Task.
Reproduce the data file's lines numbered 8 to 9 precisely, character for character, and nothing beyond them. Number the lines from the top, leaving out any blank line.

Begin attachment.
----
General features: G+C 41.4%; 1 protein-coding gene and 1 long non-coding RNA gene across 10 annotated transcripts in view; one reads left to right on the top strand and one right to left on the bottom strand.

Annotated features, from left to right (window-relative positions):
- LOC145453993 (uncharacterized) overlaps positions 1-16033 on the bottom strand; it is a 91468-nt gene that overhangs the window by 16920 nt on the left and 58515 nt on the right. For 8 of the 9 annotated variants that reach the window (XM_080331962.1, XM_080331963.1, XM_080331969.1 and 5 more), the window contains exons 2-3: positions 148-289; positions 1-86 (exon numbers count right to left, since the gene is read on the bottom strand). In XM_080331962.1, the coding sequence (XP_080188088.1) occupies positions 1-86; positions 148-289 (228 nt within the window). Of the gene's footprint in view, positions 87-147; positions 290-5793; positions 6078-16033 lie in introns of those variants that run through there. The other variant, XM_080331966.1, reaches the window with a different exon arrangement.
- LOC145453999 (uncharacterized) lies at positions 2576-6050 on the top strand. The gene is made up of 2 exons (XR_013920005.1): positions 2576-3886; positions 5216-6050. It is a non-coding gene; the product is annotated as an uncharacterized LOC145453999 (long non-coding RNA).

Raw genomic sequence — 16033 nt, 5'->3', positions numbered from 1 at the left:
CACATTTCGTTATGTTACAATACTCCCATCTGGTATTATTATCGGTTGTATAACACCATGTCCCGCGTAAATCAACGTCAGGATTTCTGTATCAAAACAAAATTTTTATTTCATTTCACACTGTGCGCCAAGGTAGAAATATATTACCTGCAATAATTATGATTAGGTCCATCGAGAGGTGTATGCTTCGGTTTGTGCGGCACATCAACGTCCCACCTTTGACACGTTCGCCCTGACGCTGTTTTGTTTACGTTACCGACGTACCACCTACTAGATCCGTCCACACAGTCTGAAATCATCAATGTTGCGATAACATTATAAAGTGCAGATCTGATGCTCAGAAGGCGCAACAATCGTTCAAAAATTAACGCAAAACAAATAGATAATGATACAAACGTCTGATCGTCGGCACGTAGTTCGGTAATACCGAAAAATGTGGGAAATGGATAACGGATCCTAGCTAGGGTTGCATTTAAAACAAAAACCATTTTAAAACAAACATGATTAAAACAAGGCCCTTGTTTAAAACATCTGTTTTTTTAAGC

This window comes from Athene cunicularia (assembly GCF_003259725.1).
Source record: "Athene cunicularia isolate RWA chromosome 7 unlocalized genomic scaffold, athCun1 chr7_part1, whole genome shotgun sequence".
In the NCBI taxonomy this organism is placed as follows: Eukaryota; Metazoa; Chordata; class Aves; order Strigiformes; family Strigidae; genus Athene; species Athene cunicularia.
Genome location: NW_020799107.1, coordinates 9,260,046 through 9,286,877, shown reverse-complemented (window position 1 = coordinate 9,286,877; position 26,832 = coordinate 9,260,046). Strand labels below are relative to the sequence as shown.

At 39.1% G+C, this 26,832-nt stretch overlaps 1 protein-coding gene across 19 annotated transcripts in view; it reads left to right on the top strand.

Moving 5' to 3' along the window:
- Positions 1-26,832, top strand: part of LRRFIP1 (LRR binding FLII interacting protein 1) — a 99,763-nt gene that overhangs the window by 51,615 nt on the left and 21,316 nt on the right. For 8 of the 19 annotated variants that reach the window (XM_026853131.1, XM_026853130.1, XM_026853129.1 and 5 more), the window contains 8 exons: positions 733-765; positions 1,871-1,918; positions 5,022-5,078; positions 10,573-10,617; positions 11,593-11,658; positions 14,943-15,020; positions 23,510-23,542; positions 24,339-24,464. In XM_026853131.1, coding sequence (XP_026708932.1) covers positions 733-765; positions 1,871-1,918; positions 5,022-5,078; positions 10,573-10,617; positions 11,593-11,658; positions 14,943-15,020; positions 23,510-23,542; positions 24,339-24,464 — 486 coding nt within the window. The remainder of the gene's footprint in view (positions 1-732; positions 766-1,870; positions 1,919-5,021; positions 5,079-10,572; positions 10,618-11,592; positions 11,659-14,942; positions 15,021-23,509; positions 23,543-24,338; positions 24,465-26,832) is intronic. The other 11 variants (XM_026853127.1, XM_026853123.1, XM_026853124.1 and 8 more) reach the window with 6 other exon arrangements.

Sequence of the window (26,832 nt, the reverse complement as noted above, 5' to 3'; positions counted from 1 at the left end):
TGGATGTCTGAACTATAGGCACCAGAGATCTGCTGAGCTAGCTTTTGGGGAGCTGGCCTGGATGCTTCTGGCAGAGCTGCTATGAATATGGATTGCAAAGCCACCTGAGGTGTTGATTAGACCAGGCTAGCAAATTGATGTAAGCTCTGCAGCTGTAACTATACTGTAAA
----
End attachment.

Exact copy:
Source record: "Athene cunicularia isolate RWA chromosome 7 unlocalized genomic scaffold, athCun1 chr7_part1, whole genome shotgun sequence".
In the NCBI taxonomy this organism is placed as follows: Eukaryota; Metazoa; Chordata; class Aves; order Strigiformes; family Strigidae; genus Athene; species Athene cunicularia.